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Search Algorithms/Russell/Norvig: uninformed search algorithms [are] algorithms that are given no information about the problem other than its definition. Although some of these algorithms can solve any solvable problem, none of them can do so efficiently.
Informed search algorithms, on the other hand, can do quite well given some guidance on where to look for solutions.
A. Uninformed search.
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Breadth-first search is a simple strategy in which the root node is expanded first, then all the successors of the root node are expanded next, then their successors, and so on. In general, all the nodes are expanded at a given depth in the search tree before any nodes at the next level are expanded.
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The memory requirements are a bigger problem for breadth-first search than is the execution time.
(…) exponential-complexity search problems cannot be solved by uninformed methods for any but the smallest instances.
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Depth-first search always expands the deepest node in the current frontier of the search tree. Both versions are nonoptimal.
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Backtracking search: uses less memory. (…) only one successor is generated at a time rather than all successors; each partially expanded node remembers which successor to generate next. In this way, only O(m) memory is needed rather than O(bm). Backtracking search facilitates yet another memory-saving (and time-saving) trick: the idea of generating a successor by modifying the current state description directly rather than copying it first. This reduces the memory requirements to just one state description and O(m) actions. For this to work, we must be able to undo each modification when we go back to generate the next successor.
B. Informed (heuristic) search.
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Best-first search is an instance of the general tree-search or graph-search algorithm in which a node is selected for expansion based on an evaluation function, f(n). The evaluation function is construed as a cost estimate, so the node with the lowest evaluation is expanded first.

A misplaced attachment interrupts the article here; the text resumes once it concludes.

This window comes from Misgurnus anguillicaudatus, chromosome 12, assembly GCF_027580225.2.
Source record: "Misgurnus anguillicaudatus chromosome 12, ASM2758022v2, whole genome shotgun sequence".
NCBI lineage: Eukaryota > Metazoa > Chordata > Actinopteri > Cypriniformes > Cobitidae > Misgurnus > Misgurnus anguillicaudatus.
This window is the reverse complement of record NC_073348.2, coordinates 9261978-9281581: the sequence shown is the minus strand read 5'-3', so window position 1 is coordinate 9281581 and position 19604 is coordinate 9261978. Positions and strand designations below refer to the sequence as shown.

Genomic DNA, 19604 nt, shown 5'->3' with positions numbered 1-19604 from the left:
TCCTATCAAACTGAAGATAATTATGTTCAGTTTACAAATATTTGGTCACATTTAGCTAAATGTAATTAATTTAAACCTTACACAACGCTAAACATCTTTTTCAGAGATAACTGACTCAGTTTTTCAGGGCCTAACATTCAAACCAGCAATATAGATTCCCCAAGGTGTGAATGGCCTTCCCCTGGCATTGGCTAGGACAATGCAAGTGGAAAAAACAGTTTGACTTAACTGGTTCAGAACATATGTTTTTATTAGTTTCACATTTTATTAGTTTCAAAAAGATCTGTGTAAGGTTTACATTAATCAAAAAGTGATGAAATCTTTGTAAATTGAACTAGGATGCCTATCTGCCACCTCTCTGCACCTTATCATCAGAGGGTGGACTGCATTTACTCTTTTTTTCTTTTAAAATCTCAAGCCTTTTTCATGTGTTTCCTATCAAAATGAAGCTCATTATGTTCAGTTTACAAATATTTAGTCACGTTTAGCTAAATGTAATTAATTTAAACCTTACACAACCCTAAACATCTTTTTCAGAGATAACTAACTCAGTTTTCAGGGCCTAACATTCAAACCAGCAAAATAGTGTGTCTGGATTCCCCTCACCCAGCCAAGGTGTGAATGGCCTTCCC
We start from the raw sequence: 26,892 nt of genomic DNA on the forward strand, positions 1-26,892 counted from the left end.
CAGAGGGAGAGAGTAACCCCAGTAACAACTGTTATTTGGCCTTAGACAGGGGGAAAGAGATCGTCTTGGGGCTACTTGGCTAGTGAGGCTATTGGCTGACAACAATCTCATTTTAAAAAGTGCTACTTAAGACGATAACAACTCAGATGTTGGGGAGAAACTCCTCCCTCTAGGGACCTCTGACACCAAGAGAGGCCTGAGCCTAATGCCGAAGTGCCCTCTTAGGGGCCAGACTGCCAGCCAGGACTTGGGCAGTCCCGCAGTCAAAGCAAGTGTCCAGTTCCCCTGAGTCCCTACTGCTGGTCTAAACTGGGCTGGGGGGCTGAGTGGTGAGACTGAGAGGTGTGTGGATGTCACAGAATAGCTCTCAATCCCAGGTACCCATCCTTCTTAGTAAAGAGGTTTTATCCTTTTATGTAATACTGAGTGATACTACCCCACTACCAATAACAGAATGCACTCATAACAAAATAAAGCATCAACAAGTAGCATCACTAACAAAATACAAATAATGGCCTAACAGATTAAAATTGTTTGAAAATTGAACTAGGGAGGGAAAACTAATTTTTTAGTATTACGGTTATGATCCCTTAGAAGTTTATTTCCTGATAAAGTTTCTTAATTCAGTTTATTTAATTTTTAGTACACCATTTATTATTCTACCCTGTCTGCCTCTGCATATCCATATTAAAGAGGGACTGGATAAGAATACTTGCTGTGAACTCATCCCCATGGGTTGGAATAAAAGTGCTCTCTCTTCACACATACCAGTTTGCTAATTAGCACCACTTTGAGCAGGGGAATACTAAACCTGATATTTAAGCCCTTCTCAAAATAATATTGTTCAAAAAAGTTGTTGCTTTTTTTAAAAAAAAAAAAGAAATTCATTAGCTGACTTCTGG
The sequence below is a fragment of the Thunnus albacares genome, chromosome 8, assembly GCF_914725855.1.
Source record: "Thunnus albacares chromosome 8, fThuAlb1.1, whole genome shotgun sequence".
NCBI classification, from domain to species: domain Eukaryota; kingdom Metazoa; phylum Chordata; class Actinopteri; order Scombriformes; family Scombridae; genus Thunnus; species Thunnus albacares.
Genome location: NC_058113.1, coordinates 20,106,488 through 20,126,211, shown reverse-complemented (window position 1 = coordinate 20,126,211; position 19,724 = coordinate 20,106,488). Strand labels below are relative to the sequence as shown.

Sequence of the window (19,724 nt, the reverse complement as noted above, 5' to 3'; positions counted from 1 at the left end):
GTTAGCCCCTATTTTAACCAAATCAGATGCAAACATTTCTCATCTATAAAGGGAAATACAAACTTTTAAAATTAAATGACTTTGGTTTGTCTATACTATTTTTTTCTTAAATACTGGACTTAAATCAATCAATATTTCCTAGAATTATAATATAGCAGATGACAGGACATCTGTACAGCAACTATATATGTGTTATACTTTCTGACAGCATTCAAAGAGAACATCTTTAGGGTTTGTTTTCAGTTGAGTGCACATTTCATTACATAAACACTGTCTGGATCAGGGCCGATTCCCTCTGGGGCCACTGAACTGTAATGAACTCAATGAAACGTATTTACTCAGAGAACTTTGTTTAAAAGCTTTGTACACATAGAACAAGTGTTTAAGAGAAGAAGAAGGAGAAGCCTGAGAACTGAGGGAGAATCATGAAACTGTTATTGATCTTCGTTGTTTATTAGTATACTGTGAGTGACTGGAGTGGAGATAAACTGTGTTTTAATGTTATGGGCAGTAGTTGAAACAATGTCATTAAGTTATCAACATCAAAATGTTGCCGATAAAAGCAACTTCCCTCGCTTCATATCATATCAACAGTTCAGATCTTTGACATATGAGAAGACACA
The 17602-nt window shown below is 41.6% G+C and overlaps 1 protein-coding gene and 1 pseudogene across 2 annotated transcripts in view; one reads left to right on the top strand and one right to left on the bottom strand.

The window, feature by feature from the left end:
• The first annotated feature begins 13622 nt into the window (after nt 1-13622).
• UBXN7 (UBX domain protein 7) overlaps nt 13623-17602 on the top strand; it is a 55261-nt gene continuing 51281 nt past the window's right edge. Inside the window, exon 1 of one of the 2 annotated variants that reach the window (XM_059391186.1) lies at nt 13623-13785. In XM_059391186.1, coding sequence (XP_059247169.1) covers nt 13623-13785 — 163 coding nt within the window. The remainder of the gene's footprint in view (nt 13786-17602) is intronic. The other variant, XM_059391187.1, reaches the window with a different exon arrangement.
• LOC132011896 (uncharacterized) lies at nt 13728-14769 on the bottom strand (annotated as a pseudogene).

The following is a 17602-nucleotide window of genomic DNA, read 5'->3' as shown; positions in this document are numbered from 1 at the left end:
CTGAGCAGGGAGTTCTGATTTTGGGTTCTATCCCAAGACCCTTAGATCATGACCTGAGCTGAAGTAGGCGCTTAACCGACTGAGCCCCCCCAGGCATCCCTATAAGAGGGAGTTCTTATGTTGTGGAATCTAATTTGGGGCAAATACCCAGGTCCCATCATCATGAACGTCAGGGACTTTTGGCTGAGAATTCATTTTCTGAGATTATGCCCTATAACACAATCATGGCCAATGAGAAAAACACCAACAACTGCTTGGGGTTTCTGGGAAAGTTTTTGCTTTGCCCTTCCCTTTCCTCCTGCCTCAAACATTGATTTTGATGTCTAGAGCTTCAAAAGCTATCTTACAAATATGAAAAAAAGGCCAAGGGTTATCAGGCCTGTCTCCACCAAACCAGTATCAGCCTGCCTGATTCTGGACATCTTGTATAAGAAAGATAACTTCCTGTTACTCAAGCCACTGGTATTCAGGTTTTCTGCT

Greedy best-first search tries to expand the node that is closest to the goal, on the grounds that this is likely to lead to a solution quickly. Thus, it evaluates nodes by using just the heuristic function; that is, f(n) = h(n).
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A general tree search algorithm considers all possible paths to find a solution,
whereas a graph search algorithm avoids consideration of redundant paths.
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Online search: here, the agent is faced with a state space that is initially unknown and must be explored.
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Local search algorithms: If the path to the goal does not matter, we might consider a different class of algorithms, ones that do not worry LOCAL SEARCH about paths at all. Local search algorithms operate using a single current node (rather than multiple paths) and generally move only to neighbors of that node. These algorithms have two key advantages: (1) they use very little memory - usually a constant amount; and (2) they can often find reasonable solutions in large or infinite (continuous) state spaces for which systematic algorithms are unsuitable.((s) For Problems: cf. >Local minima (local maxima; for a solution: >Simulated annealing).
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Local beam search: (beam search is a path-based algorithm). The local beam search algorithm keeps track of k states rather than
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just one. It begins with k randomly generated states. At each step, all the successors of all k states are generated. If anyone is a goal, the algorithm halts. Otherwise, it selects the k best successors from the complete list and repeats. >Genetic algorithms.
And-Or search problem: see >Terminology/Norvig.